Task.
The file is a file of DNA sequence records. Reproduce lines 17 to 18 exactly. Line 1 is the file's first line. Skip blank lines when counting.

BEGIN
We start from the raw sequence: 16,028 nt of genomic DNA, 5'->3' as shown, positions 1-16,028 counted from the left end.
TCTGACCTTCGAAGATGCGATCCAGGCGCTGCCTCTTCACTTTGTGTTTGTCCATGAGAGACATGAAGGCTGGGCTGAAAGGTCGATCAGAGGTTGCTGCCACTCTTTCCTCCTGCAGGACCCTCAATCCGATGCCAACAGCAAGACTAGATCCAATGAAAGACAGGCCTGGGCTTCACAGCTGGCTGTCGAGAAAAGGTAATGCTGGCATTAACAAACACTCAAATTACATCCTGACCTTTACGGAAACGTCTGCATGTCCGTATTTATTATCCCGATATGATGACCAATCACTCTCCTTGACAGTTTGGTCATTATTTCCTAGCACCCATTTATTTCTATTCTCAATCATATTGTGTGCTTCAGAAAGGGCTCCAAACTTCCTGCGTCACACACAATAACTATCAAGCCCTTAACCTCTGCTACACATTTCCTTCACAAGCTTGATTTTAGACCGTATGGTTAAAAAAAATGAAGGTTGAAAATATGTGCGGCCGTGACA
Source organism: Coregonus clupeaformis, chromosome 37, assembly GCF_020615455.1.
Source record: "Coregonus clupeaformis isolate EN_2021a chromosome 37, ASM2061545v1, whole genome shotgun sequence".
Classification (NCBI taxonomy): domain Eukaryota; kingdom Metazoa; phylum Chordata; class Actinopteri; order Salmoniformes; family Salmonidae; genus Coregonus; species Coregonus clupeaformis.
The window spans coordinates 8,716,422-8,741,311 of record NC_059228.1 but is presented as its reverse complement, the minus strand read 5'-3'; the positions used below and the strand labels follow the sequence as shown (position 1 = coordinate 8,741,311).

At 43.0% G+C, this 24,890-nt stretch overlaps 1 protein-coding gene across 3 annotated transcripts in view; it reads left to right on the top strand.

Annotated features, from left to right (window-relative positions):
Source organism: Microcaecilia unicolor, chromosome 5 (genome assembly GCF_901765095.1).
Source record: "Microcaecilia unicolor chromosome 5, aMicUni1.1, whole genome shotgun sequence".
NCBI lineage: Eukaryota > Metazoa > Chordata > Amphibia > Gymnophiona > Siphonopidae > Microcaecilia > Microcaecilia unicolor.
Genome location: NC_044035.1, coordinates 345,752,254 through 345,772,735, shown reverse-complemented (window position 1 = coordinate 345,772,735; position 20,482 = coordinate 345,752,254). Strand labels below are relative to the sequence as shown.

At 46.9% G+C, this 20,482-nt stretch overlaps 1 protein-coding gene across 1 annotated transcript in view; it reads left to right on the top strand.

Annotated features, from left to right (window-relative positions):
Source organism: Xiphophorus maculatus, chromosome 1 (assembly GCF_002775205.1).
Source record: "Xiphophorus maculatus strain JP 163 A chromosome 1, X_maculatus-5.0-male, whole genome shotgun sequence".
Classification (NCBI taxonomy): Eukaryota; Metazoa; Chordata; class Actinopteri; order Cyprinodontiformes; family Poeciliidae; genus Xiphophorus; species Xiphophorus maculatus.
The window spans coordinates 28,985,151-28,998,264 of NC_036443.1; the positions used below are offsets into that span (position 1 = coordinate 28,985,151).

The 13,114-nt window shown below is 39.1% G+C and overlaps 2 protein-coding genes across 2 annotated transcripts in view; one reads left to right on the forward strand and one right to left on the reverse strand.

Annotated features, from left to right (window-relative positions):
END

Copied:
Classification (NCBI taxonomy): Eukaryota; Metazoa; Chordata; class Actinopteri; order Cyprinodontiformes; family Poeciliidae; genus Xiphophorus; species Xiphophorus maculatus.
The window spans coordinates 28,985,151-28,998,264 of NC_036443.1; the positions used below are offsets into that span (position 1 = coordinate 28,985,151).